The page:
Friday, October 25, 2013

Idle Thoughts -- Hallie's Do's and Don'ts

What does Philip Hallie mean by negative and positive commands? Explain. Do you agree with him that positive commands are harder to live up to than negative commands?

To Hallie negative commands are the do not's. The 10 Commandments of the most frequently used example. They tell you all the things that you should not do.

Even the two which could be seen as positive commands, keep the Sabbath holy and honor your parents, in context really come out more as don't do bad things on the Sabbath and don't do bad things to your parents. I think it is fair to say the entire Decalogue can be regarded as series of negative commandments.

According to Hallie, negative commandments are commandments that are aimed at keeping us away from moral pollution. If you obey negative commands, your hands, and theoretically your soul, will be clean. In this sense, it is rather like a command from a parent who says to his youngster, don't play in the dirt. By staying out of the dirt you will keep your clothes clean.

This is good as far as it goes, but while negative commands prevent you from doing any wrong, they do not lead you to do anything that is good either.

Positive commands on the other hand, are commands that tell you what you should do, not simply what you should avoid doing. does an excellent job of explaining them, so I will simply quote from their article below.

-- A POSITIVE ETHIC requires us to be more than decent; it is to be active, even risky in what we do to help others. It is to be, for example, "one's brother's keeper." Or as stated in Isaiah, "defend the fatherless," and "defend the widow." Consider also the story of the Good Samaritan in the Bible.
Positive—“Do unto others as you would have them do unto you” and Negative—“Don’t do to others what you wouldn’t want them to do to you.” --

So now you have to do something more than just not get dirty, you have to actually go out and work hard to do that which is right. The negative command might tell you not to hurt your neighbor, but a positive command requires you to actually help your neighbor. As we mentioned before, all the prophets in the entire Bible, including Jesus himself, all declare that we must actively work to help the poor and the desperate. Failure to do so is failure to do enough good in this world.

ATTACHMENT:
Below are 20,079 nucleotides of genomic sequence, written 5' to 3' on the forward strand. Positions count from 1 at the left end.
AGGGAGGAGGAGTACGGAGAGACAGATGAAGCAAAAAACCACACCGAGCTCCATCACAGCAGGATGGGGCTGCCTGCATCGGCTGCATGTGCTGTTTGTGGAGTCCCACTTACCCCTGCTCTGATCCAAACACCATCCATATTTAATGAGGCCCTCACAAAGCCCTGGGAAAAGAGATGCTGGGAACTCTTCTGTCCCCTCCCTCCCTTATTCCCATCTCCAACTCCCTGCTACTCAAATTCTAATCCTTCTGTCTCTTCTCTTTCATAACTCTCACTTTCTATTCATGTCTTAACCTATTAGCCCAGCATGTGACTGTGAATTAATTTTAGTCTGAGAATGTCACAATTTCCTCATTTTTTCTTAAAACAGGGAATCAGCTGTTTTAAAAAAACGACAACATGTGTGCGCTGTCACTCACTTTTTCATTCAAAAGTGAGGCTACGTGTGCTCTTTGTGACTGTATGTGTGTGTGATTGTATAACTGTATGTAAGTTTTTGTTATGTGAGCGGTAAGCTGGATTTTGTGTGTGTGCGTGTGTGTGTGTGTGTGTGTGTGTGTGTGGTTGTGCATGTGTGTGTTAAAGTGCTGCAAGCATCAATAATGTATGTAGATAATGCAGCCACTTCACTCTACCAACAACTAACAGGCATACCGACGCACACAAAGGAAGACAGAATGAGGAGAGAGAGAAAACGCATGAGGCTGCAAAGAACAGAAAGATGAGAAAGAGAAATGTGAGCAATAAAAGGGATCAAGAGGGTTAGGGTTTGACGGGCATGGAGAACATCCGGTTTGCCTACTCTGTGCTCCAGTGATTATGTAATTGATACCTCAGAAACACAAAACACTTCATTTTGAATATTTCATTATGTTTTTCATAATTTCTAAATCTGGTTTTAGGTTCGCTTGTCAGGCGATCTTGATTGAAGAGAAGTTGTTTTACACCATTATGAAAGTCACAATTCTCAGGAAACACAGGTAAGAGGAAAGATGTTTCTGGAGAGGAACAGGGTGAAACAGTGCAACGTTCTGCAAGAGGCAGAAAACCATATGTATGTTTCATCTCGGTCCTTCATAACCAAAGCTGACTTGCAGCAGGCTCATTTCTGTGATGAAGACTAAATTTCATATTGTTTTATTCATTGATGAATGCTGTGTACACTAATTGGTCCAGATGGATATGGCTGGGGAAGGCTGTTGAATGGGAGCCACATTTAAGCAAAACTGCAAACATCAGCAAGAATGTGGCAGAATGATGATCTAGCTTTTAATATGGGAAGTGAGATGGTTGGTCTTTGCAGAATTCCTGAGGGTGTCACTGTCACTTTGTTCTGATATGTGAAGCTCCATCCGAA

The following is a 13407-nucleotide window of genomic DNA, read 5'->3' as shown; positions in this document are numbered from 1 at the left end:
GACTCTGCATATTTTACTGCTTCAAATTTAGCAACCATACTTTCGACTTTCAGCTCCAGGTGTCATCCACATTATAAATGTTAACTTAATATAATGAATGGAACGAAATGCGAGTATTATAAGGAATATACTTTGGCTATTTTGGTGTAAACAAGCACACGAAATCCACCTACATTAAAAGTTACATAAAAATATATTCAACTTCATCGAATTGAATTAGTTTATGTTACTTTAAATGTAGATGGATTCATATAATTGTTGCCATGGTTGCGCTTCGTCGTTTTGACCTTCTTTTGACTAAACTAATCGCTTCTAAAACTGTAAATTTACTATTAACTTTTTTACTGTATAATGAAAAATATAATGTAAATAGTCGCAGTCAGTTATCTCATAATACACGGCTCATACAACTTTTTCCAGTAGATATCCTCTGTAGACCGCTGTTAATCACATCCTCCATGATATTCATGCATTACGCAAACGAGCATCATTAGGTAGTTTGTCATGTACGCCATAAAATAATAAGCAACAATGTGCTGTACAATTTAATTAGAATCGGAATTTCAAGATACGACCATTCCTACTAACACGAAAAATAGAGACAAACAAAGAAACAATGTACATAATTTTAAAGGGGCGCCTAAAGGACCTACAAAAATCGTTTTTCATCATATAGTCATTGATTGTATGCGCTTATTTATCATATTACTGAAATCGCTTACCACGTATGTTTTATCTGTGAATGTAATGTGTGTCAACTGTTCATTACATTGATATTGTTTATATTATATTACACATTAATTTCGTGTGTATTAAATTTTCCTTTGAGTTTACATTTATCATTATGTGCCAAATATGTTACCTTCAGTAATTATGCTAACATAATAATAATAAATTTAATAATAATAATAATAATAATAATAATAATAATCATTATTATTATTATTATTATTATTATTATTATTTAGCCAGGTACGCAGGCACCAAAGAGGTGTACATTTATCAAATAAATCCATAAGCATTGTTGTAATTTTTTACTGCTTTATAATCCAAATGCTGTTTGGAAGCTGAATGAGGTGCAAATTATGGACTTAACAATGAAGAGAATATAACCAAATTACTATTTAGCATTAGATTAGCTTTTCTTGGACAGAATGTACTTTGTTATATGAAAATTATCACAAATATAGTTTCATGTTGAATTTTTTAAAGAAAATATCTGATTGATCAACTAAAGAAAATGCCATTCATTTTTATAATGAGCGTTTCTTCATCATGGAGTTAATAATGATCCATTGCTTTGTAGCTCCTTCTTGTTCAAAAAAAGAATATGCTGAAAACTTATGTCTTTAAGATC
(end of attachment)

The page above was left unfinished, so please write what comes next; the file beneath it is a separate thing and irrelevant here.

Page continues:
Of course it is much harder to obey a positive command. For a negative command all you have to do is avoid something. This can be a very passive act. A positive command requires you to actually go out and work at something, to accomplish something. It's not enough just to avoid, you must actively seek out and do.

I can't help it be reminded of the story of Jack o'Lantern, which I used to tell the children at my school every Halloween. It is actually an old Irish folk tale. In the story there was a man named Jack. He never did anything bad. He never did anything good. He was just Jack.

In this context you could say that he obeyed all the negative commands, and payed no attention at all to the positive ones.

In the due course of time, Jack died. His soul ascended up to heaven where St. Peter greeted him. St. Peter carefully looked in the book of all those who had done good during their lives and were therefore entitled to enter heaven. He shook his head, looked up at Jack and said, "Sorry m'lad. You've never been good enough to come in here."

Jack was horrified, but there really wasn't any other choice, so he then descended down to hell. There Satan greeted him. Satan carefully looked in the book of all those who had done evil during their lives and were therefore doomed to enter hell. He shook his head, looked up at Jack and said, "Sorry m'lad. You've never been bad enough to come in here."

Jack was outraged. He insisted someone had to take him in somewhere! But St. Peter and Satan were absolutely determined. Jack wasn't listed in either book as having done either good or evil during his life, therefore he was not entitled either enter heaven or hell.

When Jack finally got tired of arguing, he didn't have anywhere else to go, so he returned back to earth. He really hated being a ghost, so he decided he would just have to take over someone else's body. Even as a ghost, Jack had trouble seeing things at night when he was able to be active, so like so many poor people in his day, he carved a lantern out of a huge turnip and put a candle inside. All night long, he wandered the hills flashing his lantern here and there, trying to find some fool who was out late at night so he could steal his body and live again.

Now when the Irish say "o'" they mean "of", so naturally people came to call him Jack o'Lantern. Jack of the lantern, who was doomed to spend all eternity wandering around hoping to catch someone foolish enough to be out at night so that he could steal his body. And all because Jack could never be either good nor bad when he was alive.

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